On the second and third day we broke into two groups, because Production Engineering has two obvious halves with their own goals and priorities: Site Reliability Engineering (SRE) and Tenant Platform.

I'm a member of Tenant Platform, so for us those two days were focused on workshopping the following things:

  • Understanding how internal customers onboard onto Tenant Platform
  • Coming up with an org structure that would let us grow more effectively
  • Exploring what our architectural strategy should be

The final day was coming back together as the entirety of Production Engineering and sharing our learnings.

Threading through the activities outlined above were lunches and dinners and other opportunities to get to know each other a little bit better.

But was it all worth it?

Freak On A Leash

As much as I'm not a massive fan of travelling, it was really great to see all of my peers in person.

From a relationship building and connection point of view, I consider the offsite a huge success.

In a single week, I learned more about the people that I work with than I have in the last year and a half of remote working, and I assume the reverse holds true as well. That additional empathy and understanding will only help moving forward into the future.

In terms of actual outcomes, I'm less sure.

We definitely had a lot of good conversations, but I don't really think that it was necessary for us to get together physically to have those conversations. Sure, the brainstorming activities would have been more challenging remotely, but they would have been doable all the same.

It just requires focus and discipline.

Atlassian is a remote first company these days (TEAM Anywhere!) and I think it would be better to practice doing those hard pieces of work in the same setting that we do our work every single day: remotely.

After all, the more we do the hard thing, the easier it will get.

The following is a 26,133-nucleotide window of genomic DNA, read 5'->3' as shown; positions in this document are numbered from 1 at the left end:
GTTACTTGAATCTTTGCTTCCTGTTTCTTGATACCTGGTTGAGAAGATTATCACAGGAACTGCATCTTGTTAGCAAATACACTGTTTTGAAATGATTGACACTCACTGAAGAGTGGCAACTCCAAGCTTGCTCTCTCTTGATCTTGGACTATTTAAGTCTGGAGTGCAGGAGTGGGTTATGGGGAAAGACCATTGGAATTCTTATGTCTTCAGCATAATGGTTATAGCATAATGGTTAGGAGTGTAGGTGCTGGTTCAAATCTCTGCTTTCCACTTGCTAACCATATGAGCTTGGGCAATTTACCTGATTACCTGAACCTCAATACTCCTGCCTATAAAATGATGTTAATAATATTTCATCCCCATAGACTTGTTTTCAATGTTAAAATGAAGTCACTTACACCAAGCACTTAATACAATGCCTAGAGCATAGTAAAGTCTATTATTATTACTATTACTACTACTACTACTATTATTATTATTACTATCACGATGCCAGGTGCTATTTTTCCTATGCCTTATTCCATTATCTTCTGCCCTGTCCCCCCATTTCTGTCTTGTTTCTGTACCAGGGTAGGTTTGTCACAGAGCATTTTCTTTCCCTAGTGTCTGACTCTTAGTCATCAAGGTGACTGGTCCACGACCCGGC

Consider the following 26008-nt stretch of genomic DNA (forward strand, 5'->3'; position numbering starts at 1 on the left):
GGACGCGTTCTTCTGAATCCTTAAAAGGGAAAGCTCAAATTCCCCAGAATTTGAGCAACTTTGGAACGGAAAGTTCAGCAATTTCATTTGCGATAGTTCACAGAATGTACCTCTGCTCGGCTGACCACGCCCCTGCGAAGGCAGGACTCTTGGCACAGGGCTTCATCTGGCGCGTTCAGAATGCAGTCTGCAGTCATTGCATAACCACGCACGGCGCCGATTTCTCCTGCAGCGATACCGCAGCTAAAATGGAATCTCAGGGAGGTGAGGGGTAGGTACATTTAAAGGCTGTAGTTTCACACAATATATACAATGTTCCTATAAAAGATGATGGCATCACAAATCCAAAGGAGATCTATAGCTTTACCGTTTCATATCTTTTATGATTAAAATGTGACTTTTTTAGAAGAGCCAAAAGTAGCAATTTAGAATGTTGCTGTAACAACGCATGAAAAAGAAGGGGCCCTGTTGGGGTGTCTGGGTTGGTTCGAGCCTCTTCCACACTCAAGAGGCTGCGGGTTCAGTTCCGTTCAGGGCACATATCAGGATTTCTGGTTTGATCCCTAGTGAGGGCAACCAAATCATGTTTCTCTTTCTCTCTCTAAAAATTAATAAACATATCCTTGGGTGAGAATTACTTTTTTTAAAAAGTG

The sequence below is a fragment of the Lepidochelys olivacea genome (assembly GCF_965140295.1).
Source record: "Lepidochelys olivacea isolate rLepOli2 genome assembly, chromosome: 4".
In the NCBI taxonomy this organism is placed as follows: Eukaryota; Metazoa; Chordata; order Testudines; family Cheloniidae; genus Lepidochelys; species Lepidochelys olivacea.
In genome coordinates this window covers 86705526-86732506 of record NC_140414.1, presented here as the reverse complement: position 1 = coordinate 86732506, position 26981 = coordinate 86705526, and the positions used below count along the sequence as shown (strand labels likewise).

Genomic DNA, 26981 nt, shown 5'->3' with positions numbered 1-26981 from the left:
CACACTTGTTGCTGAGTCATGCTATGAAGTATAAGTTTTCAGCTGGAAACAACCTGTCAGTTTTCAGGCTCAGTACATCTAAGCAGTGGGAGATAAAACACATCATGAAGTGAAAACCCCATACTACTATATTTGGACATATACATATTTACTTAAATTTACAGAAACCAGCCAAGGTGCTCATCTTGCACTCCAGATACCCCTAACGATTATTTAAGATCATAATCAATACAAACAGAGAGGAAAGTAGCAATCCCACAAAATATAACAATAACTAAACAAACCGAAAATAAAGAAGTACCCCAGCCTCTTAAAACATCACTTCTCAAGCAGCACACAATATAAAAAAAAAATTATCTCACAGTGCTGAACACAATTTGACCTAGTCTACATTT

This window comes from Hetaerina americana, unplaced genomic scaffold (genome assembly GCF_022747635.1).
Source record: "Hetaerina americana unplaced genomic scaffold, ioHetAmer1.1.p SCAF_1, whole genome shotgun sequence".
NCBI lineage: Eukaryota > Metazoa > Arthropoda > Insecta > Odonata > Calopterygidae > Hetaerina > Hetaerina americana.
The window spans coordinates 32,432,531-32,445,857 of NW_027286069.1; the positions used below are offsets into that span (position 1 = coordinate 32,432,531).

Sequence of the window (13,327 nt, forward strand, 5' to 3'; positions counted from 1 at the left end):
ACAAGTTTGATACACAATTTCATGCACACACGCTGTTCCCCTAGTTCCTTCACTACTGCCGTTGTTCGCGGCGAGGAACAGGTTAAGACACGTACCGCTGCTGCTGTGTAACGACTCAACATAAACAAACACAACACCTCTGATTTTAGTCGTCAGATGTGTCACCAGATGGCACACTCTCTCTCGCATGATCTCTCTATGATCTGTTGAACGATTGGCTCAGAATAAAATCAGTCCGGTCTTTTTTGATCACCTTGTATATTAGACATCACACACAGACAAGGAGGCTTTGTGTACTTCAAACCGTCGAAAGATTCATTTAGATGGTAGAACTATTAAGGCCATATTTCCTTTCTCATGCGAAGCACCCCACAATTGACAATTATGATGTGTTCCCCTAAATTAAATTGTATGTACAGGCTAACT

That's not to say that we didn't get any meaningful outcomes though, because I think we did.

For example, I understand the direction of the Production Engineering org more than I did before.

Getting that same level of understanding in a remote environment would almost certainly have taken longer, both because my own focus is often pulled in many directions and because there would have been less of a catalyst to provide the information in an easily digestible format.

From the Tenant Platform point of view, we have a better shared understanding of both our onboarding process and our potential future org structure and it's not like we're just going to stop thinking about that stuff because we're back working remotely. It's going to evolve and change and mutate and turn into something amazing.

I just know it.

Got The Life

Bringing it all back together, offsites are definitely an effectively way to mitigate some of the challenges encountered with a remote leadership team.

In my mind they help to build relationships, connection and empathy, but are also a way to bring focus to certain sorts of conversations.

Expensive though, so there is a real cost/benefit tradeoff there that you need to be very cognizant of. I shudder to think what the cost was for our most recent offsite, being that we trekked people from all across the world to Sydney for almost an entire week.

From my own personal point of view, the most recent offsite was exhausting but valuable and I would gladly do it again.

In a quarter or two.

I need to recharge a bit first.